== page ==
Deadly Confessions Part 3: Serial killer reflects on Mississippi murder

About this series:

WREG received a tip this summer that a Florida inmate serving a life sentence had confessed to killing two women in Memphis in the 1990s. When investigative reporter Jessica Gertler met with him, she found out he could be connected to even more unsolved murders around the Mid-South.

WARNING: Explicit content

Data pix.

MEMPHIS, Tenn. — One confession turned into many more when our investigator Jessica Gertler sat down with a confessed serial killer inside the Florida prison where he's currently spending a life sentence.

Michael Shane Townson admitted to us — not police — that he attacked a woman with a stick at a cemetery in Rosedale, Mississippi.

He says that attack has haunted him for years, and he asked us to find out if the woman died.

The cemetery in Rosedale, Mississippi where Michael Townson said he left another victim to die. Her body was found in January 1994.

Rosedale is a  rural farming community in the Delta, where some say blues singer Robert Johnson sold his soul to the devil.

Townson said he was on cocaine and other drugs when he passed through Rosedale, around the time he had killed two women in Memphis in the winter of 1993.

Townson first mentioned Rosedale in June, in emails sent through the jail's messaging system.

On June 7, he wrote, "been thinking a lot about an incident that happened in Mississippi, I think rose something or other. I picked up this woman, just to get high with ... "

Townson says he doesn't remember much about her, except she was a pretty, young African American woman. He thinks he met her at a gas station near the town's square, and they drove to a cemetery to do drugs.

The rest of the online conversation was exactly what he told us in person.

Michael Townson

"We were out on the car. She pulled a gun on me. Tried to take my money and my dope," he said.

Townson said he then punched her and grabbed her gun, but it wasn't loaded.

"I hit that girl with a stick," he said. "When I hit that girl a second time, I was just — what the hell? There's a truck coming. A pickup truck right there watching me. I was like — she was still alive. She was moving and moaning. She was alive."

Townson said he was nervous he was about to get caught.

"I seen this tuck. Like the outline of  pickup truck. It was on the other side of these trees, because there was a cemetery and s**t out there. I was like oh s**t, I wonder if he sees me."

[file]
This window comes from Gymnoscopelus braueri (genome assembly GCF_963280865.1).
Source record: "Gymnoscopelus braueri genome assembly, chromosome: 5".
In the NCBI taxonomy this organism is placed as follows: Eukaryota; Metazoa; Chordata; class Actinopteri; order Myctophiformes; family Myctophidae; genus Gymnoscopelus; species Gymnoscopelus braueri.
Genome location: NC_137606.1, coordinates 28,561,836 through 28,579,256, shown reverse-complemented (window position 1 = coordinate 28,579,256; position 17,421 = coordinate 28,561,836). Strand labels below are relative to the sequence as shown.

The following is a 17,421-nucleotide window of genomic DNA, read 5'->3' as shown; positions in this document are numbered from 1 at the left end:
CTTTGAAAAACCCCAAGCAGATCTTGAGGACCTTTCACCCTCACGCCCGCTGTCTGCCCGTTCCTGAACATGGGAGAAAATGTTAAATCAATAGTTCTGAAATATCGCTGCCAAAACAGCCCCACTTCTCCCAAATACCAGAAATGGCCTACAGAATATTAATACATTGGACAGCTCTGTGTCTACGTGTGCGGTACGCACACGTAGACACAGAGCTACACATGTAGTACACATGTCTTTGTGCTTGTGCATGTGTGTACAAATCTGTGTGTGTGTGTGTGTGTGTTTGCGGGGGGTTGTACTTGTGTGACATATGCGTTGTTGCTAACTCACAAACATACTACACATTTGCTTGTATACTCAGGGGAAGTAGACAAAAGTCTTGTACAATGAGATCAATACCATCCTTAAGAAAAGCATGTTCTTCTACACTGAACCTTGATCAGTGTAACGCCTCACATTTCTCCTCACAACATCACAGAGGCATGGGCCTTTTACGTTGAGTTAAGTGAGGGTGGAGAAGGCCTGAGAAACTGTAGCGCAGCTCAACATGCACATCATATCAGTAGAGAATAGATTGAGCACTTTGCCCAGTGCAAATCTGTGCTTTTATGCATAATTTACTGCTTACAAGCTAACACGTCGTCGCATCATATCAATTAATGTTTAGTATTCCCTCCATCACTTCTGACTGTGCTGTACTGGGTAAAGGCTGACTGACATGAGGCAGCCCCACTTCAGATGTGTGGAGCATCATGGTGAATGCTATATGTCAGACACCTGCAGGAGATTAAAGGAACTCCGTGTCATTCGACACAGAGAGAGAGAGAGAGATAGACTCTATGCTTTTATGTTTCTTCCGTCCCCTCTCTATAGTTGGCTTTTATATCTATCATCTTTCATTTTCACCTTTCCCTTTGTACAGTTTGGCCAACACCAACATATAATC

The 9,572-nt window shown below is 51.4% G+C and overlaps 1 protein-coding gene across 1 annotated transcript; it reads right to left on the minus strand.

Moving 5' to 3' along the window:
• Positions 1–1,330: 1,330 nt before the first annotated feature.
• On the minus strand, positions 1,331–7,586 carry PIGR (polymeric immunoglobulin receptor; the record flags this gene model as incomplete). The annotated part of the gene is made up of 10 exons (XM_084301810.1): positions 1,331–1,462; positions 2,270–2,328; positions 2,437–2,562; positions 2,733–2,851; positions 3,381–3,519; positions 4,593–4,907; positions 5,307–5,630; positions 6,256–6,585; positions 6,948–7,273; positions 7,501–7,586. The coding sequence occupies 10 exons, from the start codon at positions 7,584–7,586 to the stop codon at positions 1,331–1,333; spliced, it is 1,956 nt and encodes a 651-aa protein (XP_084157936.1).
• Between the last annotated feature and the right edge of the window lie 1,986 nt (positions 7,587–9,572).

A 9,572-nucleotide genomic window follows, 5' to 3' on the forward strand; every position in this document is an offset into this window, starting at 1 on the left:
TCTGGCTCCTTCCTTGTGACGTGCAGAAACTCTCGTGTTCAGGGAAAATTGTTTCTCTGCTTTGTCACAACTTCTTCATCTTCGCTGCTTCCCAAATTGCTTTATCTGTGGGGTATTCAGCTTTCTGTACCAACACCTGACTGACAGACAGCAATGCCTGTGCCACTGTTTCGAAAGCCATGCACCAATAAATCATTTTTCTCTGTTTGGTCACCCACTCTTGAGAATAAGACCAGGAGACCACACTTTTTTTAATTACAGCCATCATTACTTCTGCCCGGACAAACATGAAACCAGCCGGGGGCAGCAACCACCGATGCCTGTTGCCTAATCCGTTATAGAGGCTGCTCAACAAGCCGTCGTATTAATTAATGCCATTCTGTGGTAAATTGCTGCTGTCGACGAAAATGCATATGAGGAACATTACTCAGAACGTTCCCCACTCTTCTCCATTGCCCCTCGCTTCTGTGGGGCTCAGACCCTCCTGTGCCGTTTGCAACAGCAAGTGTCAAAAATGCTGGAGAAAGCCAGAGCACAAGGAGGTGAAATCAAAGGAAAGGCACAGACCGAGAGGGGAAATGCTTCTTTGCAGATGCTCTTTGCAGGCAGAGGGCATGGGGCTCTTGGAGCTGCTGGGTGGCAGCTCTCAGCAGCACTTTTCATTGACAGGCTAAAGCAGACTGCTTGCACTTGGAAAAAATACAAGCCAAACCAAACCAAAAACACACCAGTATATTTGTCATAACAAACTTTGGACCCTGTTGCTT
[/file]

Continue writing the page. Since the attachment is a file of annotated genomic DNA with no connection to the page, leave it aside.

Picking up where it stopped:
No one got out of the truck. He dropped the stick and slowly backed away.

He said he doesn't know what happened to the woman. To this day, he wonders if she died.

"There's ain't no telling what happened afterwards, Ms. Gertler. There's really not," he said.

When we got back from interviewing Townson in Florida, my photojournalist and I went to the Bolivar County Sheriff's Office, since they would have investigated any big crime in Rosedale at the time.

Two investigators met with us off-camera for about 20 minutes. We told them everything Townson admitted.

They said there was a murder in Rosedale around the same time that remains unsolved, but they wouldn't give us any details other than the victim's name: Patrice Horsley.

People in Rosedale say her murder is still talked about nearly 25 years later.

Patrice Horsley

"I just heard she was found in the cemetery, dead," said Enray Turner, a lifelong Rosedale resident.

"Devastation and rumors," Turner said. "When stuff happens, especially when you have no witness and nothing like that, it has you wondering will it happen to me? Will it happen to my daughter?"

When we got back to Memphis we continued to research the case and were finally able to find someone close to this case. The victim's brother has since moved out of the town, but spoke with us on the phone.

He shared a photo of his sister and told us her murder continues to weigh heavily on the family. She was a beautiful life lost too soon and every day, they hope for answers and justice.

Horsley's brother also agreed to send us the police and autopsy reports to see if they match Townson's confession.

They're strikingly similar.

Horsley's brother says she disappeared in December of 1993 — the same time Townson was allegedly in the area.

Deputies found her body on Jan. 14, 1994 in a cemetery next to the Mississippi River levee.

The offense report states that it looked liked at one point, Horsley tried to run, but "someone went around the tree and picked up a limb or big stick and beat her in the head with it."

"She tried to rob me," Townson said. "That's why I hit the b**ch with a stick. Excuse my language. I didn't have nothing. I had to pick up something."

The state's medical examiner's office performed the autopsy report indicating Horsley was strangled and had multiple injuries to her head. The examiner indicated it was a "violent death."

Horsley was just 22 years old.

"Them days were dope days," Townson said. "Just dope days. Then I live with what happened. You know what I mean? Now, it's a reality. You know what I mean? With that one especially. It's a reality."

We've reached out to Bolivar County deputies multiple times to see if they have talked to Townson, or plan to, but have never heard back.

Townson sent us a message a few days ago saying he heard some detectives from Mississippi wanted to talk to him, and he was hesitant on whether he wanted to be transparent  or not.

He's said before that he's afraid of getting the death penalty.

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